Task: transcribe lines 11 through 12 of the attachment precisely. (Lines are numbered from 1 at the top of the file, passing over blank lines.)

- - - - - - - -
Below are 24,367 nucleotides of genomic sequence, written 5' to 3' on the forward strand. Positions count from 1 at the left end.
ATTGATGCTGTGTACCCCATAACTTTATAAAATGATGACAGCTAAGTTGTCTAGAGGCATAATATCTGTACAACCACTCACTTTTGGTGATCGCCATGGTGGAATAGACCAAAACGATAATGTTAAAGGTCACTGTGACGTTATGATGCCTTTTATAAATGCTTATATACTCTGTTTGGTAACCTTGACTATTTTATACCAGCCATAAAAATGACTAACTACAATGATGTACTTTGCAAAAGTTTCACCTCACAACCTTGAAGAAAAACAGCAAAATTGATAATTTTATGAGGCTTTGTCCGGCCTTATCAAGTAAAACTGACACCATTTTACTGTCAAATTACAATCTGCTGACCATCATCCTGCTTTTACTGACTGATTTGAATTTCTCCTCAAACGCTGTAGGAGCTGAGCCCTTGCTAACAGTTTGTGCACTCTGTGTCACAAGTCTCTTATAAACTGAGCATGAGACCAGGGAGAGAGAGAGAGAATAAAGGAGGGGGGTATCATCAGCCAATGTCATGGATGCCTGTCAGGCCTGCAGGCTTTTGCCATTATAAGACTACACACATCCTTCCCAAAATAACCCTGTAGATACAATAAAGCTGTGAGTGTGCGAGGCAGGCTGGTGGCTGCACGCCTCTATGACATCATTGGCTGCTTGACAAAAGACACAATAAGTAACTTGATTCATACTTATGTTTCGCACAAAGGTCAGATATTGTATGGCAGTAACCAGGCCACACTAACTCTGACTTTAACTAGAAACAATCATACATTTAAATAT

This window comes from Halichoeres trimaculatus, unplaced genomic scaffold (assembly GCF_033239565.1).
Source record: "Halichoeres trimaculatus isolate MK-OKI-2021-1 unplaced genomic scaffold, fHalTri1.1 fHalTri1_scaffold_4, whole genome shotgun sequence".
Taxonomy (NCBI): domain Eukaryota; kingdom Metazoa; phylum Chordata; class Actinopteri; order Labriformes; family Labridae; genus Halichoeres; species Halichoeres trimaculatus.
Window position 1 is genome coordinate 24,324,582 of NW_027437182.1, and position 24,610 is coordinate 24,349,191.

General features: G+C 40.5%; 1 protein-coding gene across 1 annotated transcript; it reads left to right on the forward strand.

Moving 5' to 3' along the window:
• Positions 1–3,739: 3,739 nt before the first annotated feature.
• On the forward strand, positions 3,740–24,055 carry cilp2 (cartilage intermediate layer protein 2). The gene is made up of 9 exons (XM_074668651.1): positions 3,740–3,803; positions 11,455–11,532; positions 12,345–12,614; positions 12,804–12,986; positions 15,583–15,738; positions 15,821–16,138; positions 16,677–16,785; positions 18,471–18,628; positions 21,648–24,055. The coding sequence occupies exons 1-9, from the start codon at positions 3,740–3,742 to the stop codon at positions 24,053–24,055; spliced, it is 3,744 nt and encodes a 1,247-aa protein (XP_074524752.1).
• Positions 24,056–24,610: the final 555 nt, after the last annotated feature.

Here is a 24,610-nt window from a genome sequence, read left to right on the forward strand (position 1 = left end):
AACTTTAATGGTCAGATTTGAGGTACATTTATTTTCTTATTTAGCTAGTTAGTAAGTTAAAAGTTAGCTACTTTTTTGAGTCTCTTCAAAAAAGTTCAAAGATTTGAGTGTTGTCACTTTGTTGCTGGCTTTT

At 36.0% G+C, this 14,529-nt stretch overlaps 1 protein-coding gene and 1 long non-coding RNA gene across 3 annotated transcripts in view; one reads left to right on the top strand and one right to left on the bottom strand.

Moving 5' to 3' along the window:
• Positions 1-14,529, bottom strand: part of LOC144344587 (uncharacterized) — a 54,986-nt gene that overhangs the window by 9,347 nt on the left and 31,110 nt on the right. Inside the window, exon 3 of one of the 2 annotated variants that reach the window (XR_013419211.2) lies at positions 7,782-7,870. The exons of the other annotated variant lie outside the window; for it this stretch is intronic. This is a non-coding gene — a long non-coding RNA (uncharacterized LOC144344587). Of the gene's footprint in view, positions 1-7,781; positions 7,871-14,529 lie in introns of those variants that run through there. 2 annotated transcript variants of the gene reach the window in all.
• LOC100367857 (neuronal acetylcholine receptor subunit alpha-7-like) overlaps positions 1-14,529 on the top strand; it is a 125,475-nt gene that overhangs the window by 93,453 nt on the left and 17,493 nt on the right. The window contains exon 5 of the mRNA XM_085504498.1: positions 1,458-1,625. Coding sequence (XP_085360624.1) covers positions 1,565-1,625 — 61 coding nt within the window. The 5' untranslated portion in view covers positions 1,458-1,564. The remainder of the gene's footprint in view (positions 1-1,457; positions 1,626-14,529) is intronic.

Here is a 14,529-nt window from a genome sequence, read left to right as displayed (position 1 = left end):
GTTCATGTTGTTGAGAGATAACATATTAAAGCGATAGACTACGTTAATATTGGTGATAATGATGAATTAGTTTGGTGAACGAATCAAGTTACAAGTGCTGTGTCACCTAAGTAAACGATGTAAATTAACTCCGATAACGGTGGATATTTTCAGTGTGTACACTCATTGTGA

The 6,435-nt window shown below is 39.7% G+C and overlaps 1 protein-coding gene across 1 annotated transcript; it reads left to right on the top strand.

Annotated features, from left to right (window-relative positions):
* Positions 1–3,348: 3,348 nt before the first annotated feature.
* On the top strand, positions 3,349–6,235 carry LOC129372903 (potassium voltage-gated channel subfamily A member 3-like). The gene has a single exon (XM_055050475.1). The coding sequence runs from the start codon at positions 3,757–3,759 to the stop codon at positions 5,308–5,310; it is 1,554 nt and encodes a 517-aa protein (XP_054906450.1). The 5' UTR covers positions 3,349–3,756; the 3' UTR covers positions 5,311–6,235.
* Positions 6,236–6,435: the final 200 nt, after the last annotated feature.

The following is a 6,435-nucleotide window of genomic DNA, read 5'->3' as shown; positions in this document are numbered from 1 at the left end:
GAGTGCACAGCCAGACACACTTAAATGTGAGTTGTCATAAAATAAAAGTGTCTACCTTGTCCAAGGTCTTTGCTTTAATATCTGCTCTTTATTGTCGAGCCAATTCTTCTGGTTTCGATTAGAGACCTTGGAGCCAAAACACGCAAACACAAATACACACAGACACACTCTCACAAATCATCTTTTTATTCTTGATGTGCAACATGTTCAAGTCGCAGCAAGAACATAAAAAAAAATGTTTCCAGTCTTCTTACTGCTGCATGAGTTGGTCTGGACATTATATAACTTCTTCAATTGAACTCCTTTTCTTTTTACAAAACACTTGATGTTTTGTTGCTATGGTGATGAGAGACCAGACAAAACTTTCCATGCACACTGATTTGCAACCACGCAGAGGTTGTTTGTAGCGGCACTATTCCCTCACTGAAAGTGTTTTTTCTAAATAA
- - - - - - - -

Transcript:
• Positions 24,056–24,610: the final 555 nt, after the last annotated feature.

Here is a 24,610-nt window from a genome sequence, read left to right on the forward strand (position 1 = left end):